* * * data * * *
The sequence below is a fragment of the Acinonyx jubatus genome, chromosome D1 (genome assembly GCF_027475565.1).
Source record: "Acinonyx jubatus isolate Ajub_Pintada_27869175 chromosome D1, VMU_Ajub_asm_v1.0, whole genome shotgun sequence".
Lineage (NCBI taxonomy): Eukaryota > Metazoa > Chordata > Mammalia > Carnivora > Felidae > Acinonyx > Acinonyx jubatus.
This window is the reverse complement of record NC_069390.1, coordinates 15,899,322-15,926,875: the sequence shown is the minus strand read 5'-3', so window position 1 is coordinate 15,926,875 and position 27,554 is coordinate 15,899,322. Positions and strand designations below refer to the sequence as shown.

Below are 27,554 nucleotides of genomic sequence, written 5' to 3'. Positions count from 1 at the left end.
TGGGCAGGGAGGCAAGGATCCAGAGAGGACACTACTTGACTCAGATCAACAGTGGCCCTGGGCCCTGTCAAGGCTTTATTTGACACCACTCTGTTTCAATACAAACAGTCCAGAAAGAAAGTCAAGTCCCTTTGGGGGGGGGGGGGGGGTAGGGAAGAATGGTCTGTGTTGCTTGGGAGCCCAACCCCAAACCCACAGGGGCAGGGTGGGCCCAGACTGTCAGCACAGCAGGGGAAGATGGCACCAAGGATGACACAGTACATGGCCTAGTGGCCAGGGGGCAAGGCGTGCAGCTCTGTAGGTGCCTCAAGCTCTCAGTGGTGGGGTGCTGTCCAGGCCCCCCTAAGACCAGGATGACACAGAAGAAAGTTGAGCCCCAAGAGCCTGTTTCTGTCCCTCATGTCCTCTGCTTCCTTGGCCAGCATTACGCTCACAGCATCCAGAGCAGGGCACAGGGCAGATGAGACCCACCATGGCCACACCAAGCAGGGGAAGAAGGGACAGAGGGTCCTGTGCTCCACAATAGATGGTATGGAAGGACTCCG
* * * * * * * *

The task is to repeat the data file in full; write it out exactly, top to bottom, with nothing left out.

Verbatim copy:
The sequence below is a fragment of the Acinonyx jubatus genome, chromosome D1 (genome assembly GCF_027475565.1).
Source record: "Acinonyx jubatus isolate Ajub_Pintada_27869175 chromosome D1, VMU_Ajub_asm_v1.0, whole genome shotgun sequence".
Lineage (NCBI taxonomy): Eukaryota > Metazoa > Chordata > Mammalia > Carnivora > Felidae > Acinonyx > Acinonyx jubatus.
This window is the reverse complement of record NC_069390.1, coordinates 15,899,322-15,926,875: the sequence shown is the minus strand read 5'-3', so window position 1 is coordinate 15,926,875 and position 27,554 is coordinate 15,899,322. Positions and strand designations below refer to the sequence as shown.

Below are 27,554 nucleotides of genomic sequence, written 5' to 3'. Positions count from 1 at the left end.
TGGGCAGGGAGGCAAGGATCCAGAGAGGACACTACTTGACTCAGATCAACAGTGGCCCTGGGCCCTGTCAAGGCTTTATTTGACACCACTCTGTTTCAATACAAACAGTCCAGAAAGAAAGTCAAGTCCCTTTGGGGGGGGGGGGGGGGTAGGGAAGAATGGTCTGTGTTGCTTGGGAGCCCAACCCCAAACCCACAGGGGCAGGGTGGGCCCAGACTGTCAGCACAGCAGGGGAAGATGGCACCAAGGATGACACAGTACATGGCCTAGTGGCCAGGGGGCAAGGCGTGCAGCTCTGTAGGTGCCTCAAGCTCTCAGTGGTGGGGTGCTGTCCAGGCCCCCCTAAGACCAGGATGACACAGAAGAAAGTTGAGCCCCAAGAGCCTGTTTCTGTCCCTCATGTCCTCTGCTTCCTTGGCCAGCATTACGCTCACAGCATCCAGAGCAGGGCACAGGGCAGATGAGACCCACCATGGCCACACCAAGCAGGGGAAGAAGGGACAGAGGGTCCTGTGCTCCACAATAGATGGTATGGAAGGACTCCG